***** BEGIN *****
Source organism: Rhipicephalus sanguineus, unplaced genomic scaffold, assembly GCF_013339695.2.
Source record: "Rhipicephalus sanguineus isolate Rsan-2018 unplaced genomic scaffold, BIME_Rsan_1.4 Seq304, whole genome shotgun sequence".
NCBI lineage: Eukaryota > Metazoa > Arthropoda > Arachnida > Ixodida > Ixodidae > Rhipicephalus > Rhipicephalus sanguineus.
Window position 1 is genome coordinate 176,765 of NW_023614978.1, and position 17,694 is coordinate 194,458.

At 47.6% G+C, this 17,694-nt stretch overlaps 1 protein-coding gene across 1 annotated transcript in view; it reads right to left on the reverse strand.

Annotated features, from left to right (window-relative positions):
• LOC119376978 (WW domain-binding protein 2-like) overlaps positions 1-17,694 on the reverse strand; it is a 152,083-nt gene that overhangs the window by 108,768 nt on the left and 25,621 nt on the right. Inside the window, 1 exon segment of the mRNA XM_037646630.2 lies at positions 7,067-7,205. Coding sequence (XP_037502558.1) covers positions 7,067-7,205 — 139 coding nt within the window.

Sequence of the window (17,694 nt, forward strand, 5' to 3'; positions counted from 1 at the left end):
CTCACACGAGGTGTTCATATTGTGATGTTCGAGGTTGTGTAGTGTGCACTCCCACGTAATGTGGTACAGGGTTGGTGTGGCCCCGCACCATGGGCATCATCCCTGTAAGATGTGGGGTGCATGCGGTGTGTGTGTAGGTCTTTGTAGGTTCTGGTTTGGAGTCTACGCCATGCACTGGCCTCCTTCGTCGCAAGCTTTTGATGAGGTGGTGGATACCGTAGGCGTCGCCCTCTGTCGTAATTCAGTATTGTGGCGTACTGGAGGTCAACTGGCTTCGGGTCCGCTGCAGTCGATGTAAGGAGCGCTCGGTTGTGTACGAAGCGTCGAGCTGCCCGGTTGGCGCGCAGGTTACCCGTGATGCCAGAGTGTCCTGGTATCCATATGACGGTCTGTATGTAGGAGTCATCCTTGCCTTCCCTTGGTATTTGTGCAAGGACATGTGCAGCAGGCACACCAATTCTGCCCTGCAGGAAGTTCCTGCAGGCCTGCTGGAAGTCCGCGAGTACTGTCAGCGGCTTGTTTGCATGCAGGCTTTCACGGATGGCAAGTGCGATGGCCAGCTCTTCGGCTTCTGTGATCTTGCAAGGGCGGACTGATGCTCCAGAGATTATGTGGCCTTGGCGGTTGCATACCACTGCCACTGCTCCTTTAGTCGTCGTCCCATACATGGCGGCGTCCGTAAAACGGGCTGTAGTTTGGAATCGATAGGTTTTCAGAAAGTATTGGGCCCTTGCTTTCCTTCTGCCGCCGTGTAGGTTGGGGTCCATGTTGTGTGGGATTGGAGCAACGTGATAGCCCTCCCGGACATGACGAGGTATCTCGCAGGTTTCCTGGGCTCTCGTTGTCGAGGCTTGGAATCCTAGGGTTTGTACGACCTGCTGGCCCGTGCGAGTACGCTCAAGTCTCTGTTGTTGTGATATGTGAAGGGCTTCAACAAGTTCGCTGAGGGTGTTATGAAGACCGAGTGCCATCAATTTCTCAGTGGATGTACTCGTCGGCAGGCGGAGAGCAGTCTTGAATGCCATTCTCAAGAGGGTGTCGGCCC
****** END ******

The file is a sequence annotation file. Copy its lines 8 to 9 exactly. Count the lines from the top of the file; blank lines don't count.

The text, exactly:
Sequence of the window (17,694 nt, forward strand, 5' to 3'; positions counted from 1 at the left end):
CTCACACGAGGTGTTCATATTGTGATGTTCGAGGTTGTGTAGTGTGCACTCCCACGTAATGTGGTACAGGGTTGGTGTGGCCCCGCACCATGGGCATCATCCCTGTAAGATGTGGGGTGCATGCGGTGTGTGTGTAGGTCTTTGTAGGTTCTGGTTTGGAGTCTACGCCATGCACTGGCCTCCTTCGTCGCAAGCTTTTGATGAGGTGGTGGATACCGTAGGCGTCGCCCTCTGTCGTAATTCAGTATTGTGGCGTACTGGAGGTCAACTGGCTTCGGGTCCGCTGCAGTCGATGTAAGGAGCGCTCGGTTGTGTACGAAGCGTCGAGCTGCCCGGTTGGCGCGCAGGTTACCCGTGATGCCAGAGTGTCCTGGTATCCATATGACGGTCTGTATGTAGGAGTCATCCTTGCCTTCCCTTGGTATTTGTGCAAGGACATGTGCAGCAGGCACACCAATTCTGCCCTGCAGGAAGTTCCTGCAGGCCTGCTGGAAGTCCGCGAGTACTGTCAGCGGCTTGTTTGCATGCAGGCTTTCACGGATGGCAAGTGCGATGGCCAGCTCTTCGGCTTCTGTGATCTTGCAAGGGCGGACTGATGCTCCAGAGATTATGTGGCCTTGGCGGTTGCATACCACTGCCACTGCTCCTTTAGTCGTCGTCCCATACATGGCGGCGTCCGTAAAACGGGCTGTAGTTTGGAATCGATAGGTTTTCAGAAAGTATTGGGCCCTTGCTTTCCTTCTGCCGCCGTGTAGGTTGGGGTCCATGTTGTGTGGGATTGGAGCAACGTGATAGCCCTCCCGGACATGACGAGGTATCTCGCAGGTTTCCTGGGCTCTCGTTGTCGAGGCTTGGAATCCTAGGGTTTGTACGACCTGCTGGCCCGTGCGAGTACGCTCAAGTCTCTGTTGTTGTGATATGTGAAGGGCTTCAACAAGTTCGCTGAGGGTGTTATGAAGACCGAGTGCCATCAATTTCTCAGTGGATGTACTCGTCGGCAGGCGGAGAGCAGTCTTGAATGCCATTCTCAAGAGGGTGTCGGCCC